design pattern

Structural Design Patterns: Bridge

Today we continue our journey through the common set of Structural design patterns within the larger Guide to Software Design Patterns series. Next on the docket is the bridge design pattern, which is intended to decouple the abstractions of an multiple objects from their actual implementation, so changing one will not effect the other.

The goal of the bridge pattern is to effectively allow for two (or more) levels of abstraction, whereby one category of object (the implementor) can be altered and have no impact on the second category of object (the bridge), which can, in turn, also be altered and abstracted without impacting the implementor. Many applications and programming frameworks use the bridge pattern to help handle UI/UX components. For example, an object used to define the layout of a component might be abstracted and used in combination with an object used to render the visual output of that same component. By using the bridge pattern and abstracting the layout and the render objects away from one another both can be altered without them impacting one another.

Throughout this article we’ll closely examine the bridge pattern by taking a look at a real world example where the bridgepattern is used, as well as some functional C# code examples of the bridge pattern in action, so let’s get started!

In the Real World

Expanding a bit on the visual example used above, in the real world we often see the bridge pattern used by book publishers when determining the different styles of book binding used to produce physical books. There are many different types of binding ranging from perfect binding (which most of us are used to) to spiral binding and even saddle-stitch binding, which typically just folds the whole set of paper sheets directly in half at the seam.

Additionally, there are countless novels, both new and old, and they often can be categorized into a number of unique genres such as fantasy, science fiction, and mystery. When it comes time to publish the publisher must decide which book to publish and what binding type(s) to produce. In many cases the genre of the book may be a big factor in what type of bindings are used, since it’d probably be uncommon to see massive fantasy novels printed using saddle-stitch binding due to the sheer volume of pages and inability to easily fold them together.

In these publishing scenarios the combination of genre and binding are two levels of abstraction that are combined using a bridge pattern. No matter what changes are made to the way a particular genre is handled — nor how a specific binding is created — changes to one will never impact the other.

How It Works In Code

Taking that same book publishing concept into our example code seems to make a lot of sense, so below we have a working example that creates a number of abstractions based on the IBinding interface and the IBook interface. We can then combine both interface abstractions to create a single book instance based on a genre and whatever binding we want. As usual, it’ll be easiest if we start with the full code example, after which we’ll step through the sections one at a time and explain what’s going on.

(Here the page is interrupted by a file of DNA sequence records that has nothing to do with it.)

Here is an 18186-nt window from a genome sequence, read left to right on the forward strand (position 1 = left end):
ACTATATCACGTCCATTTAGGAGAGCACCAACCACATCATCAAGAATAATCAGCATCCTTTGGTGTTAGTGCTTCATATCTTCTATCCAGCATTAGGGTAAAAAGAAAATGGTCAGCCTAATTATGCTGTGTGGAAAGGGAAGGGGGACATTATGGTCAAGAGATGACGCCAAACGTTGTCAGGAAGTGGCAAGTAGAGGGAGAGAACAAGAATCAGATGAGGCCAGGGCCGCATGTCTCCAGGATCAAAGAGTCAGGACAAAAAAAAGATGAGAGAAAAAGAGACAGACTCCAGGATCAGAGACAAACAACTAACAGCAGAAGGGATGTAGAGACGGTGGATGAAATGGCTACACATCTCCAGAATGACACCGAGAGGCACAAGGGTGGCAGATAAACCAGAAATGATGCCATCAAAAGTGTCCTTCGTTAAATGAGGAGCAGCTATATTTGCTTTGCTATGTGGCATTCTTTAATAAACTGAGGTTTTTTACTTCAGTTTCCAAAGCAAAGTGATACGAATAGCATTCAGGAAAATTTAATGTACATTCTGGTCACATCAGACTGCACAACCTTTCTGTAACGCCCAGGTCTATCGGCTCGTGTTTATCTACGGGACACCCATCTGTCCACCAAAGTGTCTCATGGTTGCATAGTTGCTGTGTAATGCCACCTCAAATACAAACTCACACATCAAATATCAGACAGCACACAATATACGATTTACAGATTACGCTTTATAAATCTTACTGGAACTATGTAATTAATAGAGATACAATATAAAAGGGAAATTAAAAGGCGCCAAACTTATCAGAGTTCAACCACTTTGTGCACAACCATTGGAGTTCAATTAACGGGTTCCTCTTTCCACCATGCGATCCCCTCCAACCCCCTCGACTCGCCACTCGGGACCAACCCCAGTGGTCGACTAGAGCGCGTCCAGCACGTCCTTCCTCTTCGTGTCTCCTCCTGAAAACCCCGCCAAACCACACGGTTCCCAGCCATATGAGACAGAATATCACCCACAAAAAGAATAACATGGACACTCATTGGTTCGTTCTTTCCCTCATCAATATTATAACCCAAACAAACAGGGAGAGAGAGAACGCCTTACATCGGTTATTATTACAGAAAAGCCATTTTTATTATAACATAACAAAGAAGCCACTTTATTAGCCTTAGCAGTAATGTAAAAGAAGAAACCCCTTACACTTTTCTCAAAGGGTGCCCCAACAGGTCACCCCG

Let’s begin with how we handing the bindings:

We start with the IBinding interface that contains just a single Name property, which will later help us illustrate which specific binding is being used. To make things easier for our unique binding abstractions later on we inherit the IBinding interface in a Binding class that actually implements our Name.get() property method. From there we can create our binding classes (PerfectBinding, SpiralBinding, and SaddleStitchBinding), which could all have their own unique logic if needed, though we don’t need to include anything more in this simple example.

With our Binding abstraction classes created we then move onto the second object we want to abstract, which is the IBookinterface:

These require a bit more code since we’re actually passing in arguments and using the parameters to set property values, but overall the idea is similar to when we created our bindings. The IBook interface specifies the Author, Title, and (most importantly) Binding properties. Again we inherit IBook into the base Book class to make abstraction and inheritance easier for our genre-specific classes later on, which is where most of the instantiation and logic takes place. Of particular importance is the Logging.Log() method call, which acts as a simple way to output information about the book we’re creating, the genre, and the specific binding associated with it. Finally we create some genre-specific book classes of MysteryBook, FantasyBook, and ScienceFictionBook, each of which inherit from our base Book class.

With our binding and book objects ready to go we can now make use of this bridge pattern, which we do in the Program.main() method:

We start by instantiating a new SpiralBinding object, then we create two unique books, one of which is a FantasyBook and the other a ScienceFictionBook. What’s important to note here is that since all of our genre-specific book classes inherit from the Book class, the third argument we pass must be a Binding-inherited class, which all our binding type classes are. However, there’s no logic or limitations within the Book (or subclass) implementations that specify anything about how the associated binding will behave. As a result, we can freely mix and match various types of bindings with various types of book genres, making logical changes to both without fear of impacting the other. This is power of the bridge design pattern at work.

To confirm that all is working as expected let’s take a look at the Logging.Log() output we produced when instantiating our books:

Sure enough both unique book classes were able to use the same binding type since they’re effectively “binding agnostic” now that we’ve properly implemented them using the bridge pattern.